Should I Choose a Fixed or Variable Annuity?
Fixed and variable annuities can be important components of your long-term savings or investment portfolio. Each type of annuity has its own particular advantages and disadvantages. And they offer the potential for tax-deferred growth.
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But how do you choose between them? What criteria do you use to decide whether to select a fixed annuity or a variable annuity contract?
Fixed Annuity Considerations
Fixed annuities offer tax-deferred growth. The earnings on your contract will not be taxed until they are withdrawn. That means the capital that would ordinarily go to the tax collector will instead accumulate interest for you.
Over the life of your contract, that tax deferral can make a significant difference in your earnings.
Fixed annuities offer a fixed rate of return. You know the rate of return at the beginning of each period — and that security can be very comforting.
And finally, fixed annuities offer a death benefit. If the annuitant dies before payout, his or her beneficiaries will receive all the purchase payments plus any accumulated earnings.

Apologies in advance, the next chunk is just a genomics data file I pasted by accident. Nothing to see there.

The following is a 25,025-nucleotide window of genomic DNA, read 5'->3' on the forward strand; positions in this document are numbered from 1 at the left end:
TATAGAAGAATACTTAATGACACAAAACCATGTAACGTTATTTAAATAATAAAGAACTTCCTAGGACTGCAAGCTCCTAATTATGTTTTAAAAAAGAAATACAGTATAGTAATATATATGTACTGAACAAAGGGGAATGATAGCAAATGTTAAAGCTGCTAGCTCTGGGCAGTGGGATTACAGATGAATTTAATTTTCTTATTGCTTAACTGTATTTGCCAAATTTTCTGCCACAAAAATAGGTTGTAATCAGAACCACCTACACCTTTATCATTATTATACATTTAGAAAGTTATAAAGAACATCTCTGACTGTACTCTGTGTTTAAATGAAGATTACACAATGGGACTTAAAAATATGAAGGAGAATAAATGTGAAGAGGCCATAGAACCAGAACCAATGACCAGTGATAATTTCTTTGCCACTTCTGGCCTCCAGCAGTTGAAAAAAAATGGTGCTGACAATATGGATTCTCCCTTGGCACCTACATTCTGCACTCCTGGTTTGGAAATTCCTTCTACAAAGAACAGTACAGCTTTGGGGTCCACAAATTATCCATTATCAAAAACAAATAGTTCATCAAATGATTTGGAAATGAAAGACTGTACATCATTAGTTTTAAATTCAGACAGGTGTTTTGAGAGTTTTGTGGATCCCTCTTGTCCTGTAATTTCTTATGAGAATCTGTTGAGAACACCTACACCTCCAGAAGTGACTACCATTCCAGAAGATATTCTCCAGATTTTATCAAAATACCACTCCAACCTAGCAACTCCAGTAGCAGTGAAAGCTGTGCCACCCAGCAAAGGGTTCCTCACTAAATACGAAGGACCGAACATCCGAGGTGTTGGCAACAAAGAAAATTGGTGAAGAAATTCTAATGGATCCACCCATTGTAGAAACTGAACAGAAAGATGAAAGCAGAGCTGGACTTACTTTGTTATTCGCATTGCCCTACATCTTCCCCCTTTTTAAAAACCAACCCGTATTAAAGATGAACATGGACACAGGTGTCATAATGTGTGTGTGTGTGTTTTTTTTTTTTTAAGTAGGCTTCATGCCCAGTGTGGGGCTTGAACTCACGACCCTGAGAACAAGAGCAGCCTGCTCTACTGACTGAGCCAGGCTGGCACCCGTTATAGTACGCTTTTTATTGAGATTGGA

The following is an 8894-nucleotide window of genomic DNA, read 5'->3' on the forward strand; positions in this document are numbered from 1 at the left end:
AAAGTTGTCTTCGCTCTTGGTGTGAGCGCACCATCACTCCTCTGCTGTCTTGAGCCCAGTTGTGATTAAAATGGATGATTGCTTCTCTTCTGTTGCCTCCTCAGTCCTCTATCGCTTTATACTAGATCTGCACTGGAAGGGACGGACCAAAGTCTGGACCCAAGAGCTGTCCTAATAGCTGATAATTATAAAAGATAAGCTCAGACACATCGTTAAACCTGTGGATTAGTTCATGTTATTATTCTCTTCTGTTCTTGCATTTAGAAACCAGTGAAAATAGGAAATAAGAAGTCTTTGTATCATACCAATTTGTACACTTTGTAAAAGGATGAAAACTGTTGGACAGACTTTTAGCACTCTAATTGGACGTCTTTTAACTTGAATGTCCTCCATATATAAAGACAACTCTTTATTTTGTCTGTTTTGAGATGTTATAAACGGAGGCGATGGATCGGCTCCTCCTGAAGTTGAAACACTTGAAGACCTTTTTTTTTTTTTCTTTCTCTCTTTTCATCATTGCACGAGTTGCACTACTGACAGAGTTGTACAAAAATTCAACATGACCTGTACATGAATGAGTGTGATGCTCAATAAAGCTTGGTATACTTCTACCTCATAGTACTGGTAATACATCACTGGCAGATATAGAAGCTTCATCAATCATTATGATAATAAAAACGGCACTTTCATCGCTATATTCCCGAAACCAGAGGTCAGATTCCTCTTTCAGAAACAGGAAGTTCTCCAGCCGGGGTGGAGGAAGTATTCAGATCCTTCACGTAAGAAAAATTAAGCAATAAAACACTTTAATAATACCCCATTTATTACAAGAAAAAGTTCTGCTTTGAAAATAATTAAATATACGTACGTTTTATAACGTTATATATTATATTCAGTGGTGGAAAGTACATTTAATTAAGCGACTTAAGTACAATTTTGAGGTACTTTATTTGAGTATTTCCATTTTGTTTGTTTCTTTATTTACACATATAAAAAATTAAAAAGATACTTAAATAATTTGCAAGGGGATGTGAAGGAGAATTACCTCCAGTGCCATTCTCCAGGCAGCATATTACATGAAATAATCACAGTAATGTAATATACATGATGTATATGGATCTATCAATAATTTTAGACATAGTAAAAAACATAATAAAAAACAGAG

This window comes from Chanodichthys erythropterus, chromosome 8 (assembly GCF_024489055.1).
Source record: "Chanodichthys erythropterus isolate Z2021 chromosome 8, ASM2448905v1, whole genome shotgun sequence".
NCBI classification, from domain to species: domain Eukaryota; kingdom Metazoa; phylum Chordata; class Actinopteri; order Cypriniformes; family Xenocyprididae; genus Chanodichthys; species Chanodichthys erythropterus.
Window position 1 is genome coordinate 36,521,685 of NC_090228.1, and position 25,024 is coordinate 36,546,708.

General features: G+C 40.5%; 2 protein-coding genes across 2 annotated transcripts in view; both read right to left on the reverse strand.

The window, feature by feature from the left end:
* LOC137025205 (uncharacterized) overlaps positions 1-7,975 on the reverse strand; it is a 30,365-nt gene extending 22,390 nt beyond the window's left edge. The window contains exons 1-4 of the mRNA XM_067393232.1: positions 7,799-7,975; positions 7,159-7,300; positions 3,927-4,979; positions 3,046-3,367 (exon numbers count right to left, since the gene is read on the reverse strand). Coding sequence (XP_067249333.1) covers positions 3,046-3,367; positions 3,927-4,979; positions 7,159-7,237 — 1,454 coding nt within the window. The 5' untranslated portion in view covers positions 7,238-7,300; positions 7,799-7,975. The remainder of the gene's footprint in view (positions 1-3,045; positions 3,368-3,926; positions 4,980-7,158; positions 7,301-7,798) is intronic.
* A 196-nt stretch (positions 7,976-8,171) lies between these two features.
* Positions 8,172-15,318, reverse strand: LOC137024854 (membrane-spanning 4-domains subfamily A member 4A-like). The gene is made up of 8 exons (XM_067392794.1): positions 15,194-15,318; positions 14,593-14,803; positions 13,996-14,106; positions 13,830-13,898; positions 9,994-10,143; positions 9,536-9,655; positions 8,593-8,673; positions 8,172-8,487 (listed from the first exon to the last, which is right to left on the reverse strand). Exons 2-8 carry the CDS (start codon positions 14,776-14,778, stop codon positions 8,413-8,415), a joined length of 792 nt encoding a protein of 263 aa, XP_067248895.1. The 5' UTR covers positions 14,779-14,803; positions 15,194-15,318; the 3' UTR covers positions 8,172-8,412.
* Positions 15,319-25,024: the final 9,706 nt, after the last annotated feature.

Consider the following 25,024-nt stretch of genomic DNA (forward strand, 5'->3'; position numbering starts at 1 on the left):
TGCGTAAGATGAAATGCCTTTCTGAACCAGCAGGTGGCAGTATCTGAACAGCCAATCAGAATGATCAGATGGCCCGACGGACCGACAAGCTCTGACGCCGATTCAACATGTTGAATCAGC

Variable Annuity Considerations
Variable annuities offer many of the same benefits as fixed annuities, including tax-deferred growth and a death benefit.
Unlike fixed annuities, however, you control where the value in your contract will be invested. Within the limits of the investment divisions, you can be as aggressive or as conservative as you’d like.
This gives a variable annuity the potential for higher returns than a fixed annuity.
But remember: this potential for higher returns requires you to assume a greater risk of loss.
Making the Choice
The type of annuity contract you choose, then, depends on what function you’d like it to fill in your savings and investment portfolios.
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Both fixed and variable annuities offer tax-deferred growth and a death benefit. But where a fixed annuity offers a fixed rate of return, a variable annuity offers some flexibility.
If you need an addition to your portfolio that offers stable, tax-deferred growth with high security, a fixed annuity could be just what you’re looking for.
On the other hand, if you’re looking for a tax-deferred investment that will let you take a more active role, a variable annuity could be right for you.
Whichever you choose, an annuity contract can be an attractive addition to your investment and savings portfolio.
Withdrawals made from an annuity prior to age 59½ may be subject to a 10 percent penalty. Generally, surrender charges apply if withdrawals are made in the early years of the policy. An annuity's benefits are contingent upon the claims-paying ability of the issuing insurance company. Variable annuity subaccounts fluctuate with changes in market conditions and, when surrendered, your principal may be worth more or less than the original amount invested.